s unity today is Buhari himself. His governance philosophy is so blinkered that it rankles. Only justice, equity and fair play can keep Nigeria one and guarantee its unity. The politics of inclusion rather than exclusion is the magic wand.
Keeping Nigeria one is a task that can be accomplished but not by force of arms because if the Soviet Union could disintegrate, then there is no force of arms that can keep an unwilling people together in an unjust and inequitable union. It is only a question of time.
His biggest problem is that he is frozen in time. Psychologically, mentally and emotionally, he never went beyond the 1980s when N1 exchanged for $1. Someone needs to tell him the world, and indeed Nigeria, has changed and fundamentally too. The Nigeria of the 1960s is not the same with 21st Century.
Perhaps, he has not noticed that no ethnic group is afraid of the other any longer.
Time was when the rest of the country caught cold whenever the fabled “Kaduna Mafia” sneezed. Time was when the fear of the Caliphate as embodied and personified in the Sultan was the beginning of wisdom in Nigeria.
It is tragic to note that Buhari is unaware of how difficult it will be in today’s Nigeria to build the kind of coalition that included not only the North and West but even the minority groups in the then Eastern region, which isolated Ndigbo and made them easy pick.
Today, the Ogoni are seething with rage. The injustice the Igbo fought against, and for which they were visited with pogrom and genocide with their active connivance, is being meted out to them.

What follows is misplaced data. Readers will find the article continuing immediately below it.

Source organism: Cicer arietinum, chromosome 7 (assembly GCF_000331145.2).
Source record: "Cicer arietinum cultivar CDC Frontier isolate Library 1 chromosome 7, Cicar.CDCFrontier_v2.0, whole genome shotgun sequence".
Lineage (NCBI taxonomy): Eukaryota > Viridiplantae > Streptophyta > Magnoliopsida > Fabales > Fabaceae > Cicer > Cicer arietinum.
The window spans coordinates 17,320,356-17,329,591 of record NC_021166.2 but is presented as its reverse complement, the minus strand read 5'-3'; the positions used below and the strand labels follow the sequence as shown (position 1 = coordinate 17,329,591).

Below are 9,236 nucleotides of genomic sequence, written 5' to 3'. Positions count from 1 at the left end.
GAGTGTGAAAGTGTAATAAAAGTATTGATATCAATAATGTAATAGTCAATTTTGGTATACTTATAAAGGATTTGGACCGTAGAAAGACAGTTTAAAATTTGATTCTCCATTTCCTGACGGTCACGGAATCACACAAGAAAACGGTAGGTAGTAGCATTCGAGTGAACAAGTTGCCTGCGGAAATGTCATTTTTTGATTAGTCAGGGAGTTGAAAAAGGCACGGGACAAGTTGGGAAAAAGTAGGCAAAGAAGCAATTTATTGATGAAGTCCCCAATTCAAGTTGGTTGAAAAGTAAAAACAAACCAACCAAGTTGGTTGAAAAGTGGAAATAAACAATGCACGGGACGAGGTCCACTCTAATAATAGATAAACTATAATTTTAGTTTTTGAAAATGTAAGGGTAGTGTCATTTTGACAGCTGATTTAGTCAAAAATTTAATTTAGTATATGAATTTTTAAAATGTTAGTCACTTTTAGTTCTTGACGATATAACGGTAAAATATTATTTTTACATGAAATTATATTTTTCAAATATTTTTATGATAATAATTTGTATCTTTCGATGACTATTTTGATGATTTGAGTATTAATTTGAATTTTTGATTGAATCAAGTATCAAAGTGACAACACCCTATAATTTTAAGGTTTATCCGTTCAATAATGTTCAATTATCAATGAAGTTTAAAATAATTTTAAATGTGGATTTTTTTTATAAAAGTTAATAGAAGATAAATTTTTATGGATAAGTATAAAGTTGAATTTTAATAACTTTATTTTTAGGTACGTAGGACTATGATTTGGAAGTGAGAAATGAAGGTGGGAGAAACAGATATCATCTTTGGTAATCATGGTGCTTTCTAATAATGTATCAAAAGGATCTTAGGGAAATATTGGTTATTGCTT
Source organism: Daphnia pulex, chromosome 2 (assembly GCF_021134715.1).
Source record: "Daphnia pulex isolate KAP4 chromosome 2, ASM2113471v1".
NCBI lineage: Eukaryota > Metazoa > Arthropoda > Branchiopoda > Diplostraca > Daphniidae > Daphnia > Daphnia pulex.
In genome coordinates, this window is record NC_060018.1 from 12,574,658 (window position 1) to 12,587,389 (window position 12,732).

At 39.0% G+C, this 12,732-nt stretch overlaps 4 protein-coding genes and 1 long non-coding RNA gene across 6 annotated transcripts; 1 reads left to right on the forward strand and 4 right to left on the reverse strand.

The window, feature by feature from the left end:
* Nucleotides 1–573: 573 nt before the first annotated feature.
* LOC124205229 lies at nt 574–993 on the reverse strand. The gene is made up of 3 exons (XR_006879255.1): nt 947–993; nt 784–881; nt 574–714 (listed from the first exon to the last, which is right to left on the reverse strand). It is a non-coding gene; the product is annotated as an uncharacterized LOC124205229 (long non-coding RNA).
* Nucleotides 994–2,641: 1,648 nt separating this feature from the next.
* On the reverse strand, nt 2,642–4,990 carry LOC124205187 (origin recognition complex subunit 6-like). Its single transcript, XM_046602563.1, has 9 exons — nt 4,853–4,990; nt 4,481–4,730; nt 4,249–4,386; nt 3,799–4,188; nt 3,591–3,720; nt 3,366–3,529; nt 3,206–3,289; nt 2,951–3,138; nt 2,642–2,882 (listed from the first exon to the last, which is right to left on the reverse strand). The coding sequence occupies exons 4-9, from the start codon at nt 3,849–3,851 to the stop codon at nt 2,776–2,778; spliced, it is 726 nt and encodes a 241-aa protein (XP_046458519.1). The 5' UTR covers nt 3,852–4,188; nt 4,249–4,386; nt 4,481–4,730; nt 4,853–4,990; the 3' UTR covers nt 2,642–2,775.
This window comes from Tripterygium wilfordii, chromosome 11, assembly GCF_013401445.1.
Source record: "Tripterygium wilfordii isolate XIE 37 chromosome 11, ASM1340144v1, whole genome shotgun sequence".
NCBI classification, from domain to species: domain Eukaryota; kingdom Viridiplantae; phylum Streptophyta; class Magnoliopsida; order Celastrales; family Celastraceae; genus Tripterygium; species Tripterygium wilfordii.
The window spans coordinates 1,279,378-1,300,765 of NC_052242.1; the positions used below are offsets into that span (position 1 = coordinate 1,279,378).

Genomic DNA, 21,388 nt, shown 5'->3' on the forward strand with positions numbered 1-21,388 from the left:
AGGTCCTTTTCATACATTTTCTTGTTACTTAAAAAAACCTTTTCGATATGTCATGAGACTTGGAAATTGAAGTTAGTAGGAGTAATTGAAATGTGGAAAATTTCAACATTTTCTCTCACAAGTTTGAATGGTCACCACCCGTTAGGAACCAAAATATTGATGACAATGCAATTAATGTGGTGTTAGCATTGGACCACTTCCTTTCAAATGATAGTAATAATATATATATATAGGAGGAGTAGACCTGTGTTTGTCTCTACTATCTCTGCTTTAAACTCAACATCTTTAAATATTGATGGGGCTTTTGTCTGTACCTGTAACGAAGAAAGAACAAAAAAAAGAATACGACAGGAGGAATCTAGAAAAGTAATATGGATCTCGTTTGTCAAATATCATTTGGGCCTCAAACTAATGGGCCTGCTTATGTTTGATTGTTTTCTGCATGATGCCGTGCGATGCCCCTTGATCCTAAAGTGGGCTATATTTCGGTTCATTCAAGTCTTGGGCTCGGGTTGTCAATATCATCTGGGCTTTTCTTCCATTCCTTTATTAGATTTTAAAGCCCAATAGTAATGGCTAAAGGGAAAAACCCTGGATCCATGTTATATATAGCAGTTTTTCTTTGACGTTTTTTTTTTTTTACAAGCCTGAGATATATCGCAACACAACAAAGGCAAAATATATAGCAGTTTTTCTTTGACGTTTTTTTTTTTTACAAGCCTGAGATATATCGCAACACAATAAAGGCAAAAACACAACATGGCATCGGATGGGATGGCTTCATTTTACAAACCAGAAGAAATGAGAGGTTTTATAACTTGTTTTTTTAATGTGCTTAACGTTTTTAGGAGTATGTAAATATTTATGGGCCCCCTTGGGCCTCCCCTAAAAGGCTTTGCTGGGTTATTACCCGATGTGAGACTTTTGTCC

The Ijaw are wiser, so are the Christian minorities in the far North. The fear of rampaging Fulani herdsmen has made Middle Belters and people from Southern Kaduna, whose sons actually did the yeoman job during the civil war, wiser.
Buhari, the world has changed. When Gowon made that statement in the 1960s, there was Soviet Union. Today it is no more. Blacks, who the obnoxious Jim Crow laws kept away from the ballot box despite the 15th Amendment in 1870, which gave black people the right to vote, until the Civil Rights Acts of the 1950s and 1964 ended them, today occupy the White House, the seat of power of the United States.
Buhari, the world has changed. Today, women, who were not even granted the right to vote until August 18, 1920 (19th Amendment to the U.S. Constitution) are poised to have one of their own occupy the White House.
When Gowon made that statement Sudan was one country. The idea of an independent Scotland was an anathema. But today, the Scots are working assiduously for a second referendum that would annul their union with England sealed 309 years ago with the treaty of January 16, 1707.
Buhari should be told that his blinkered policies, contempt for other Nigerians and politics of exclusion are the biggest threat to Nigeria’s unity.
He should also be told that the joke is on him and his co-travellers on the boulevard of insular government because it should have occurred to him that those who survived the scorched earth post-war economic policies of the federal government will survive him and his myopic policies in the 21st Century.
The journey will, no doubt, be arduous but Nigerians will survive this nightmare. At the very worst, this bad dream will last for eight years. One year is already out of the way.
There will be collateral damages along the line, no doubt, but Nigerians are survivors.
Is keeping Nigeria one a task that must be done? The answer is ensconced in the womb of time. But even if it is, Buhari does not have the final say.